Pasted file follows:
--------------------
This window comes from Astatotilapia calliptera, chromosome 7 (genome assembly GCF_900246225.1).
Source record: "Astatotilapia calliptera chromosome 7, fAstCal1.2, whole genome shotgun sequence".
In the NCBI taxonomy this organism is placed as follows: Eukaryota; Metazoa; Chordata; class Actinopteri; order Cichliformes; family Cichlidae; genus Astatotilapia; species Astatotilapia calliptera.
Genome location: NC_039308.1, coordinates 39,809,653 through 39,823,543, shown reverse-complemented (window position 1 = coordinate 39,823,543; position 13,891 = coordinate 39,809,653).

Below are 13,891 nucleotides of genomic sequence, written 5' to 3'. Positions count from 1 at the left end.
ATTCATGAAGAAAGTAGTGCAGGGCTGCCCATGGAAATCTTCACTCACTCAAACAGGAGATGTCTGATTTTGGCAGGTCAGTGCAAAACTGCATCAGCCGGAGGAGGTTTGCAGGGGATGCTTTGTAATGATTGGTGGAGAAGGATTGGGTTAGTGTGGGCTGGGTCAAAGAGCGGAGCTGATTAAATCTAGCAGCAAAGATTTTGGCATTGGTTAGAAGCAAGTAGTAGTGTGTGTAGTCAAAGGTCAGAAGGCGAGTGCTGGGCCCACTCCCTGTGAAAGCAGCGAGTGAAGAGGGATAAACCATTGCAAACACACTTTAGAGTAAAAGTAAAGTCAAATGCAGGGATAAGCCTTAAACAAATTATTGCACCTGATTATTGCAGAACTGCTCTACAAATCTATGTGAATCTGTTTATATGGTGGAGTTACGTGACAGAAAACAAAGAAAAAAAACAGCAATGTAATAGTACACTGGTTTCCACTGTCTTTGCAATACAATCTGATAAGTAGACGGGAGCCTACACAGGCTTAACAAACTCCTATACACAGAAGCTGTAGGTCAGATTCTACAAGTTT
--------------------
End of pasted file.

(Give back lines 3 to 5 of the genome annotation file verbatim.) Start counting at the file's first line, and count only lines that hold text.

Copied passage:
In the NCBI taxonomy this organism is placed as follows: Eukaryota; Metazoa; Chordata; class Actinopteri; order Cichliformes; family Cichlidae; genus Astatotilapia; species Astatotilapia calliptera.
Genome location: NC_039308.1, coordinates 39,809,653 through 39,823,543, shown reverse-complemented (window position 1 = coordinate 39,823,543; position 13,891 = coordinate 39,809,653).

Below are 13,891 nucleotides of genomic sequence, written 5' to 3'. Positions count from 1 at the left end.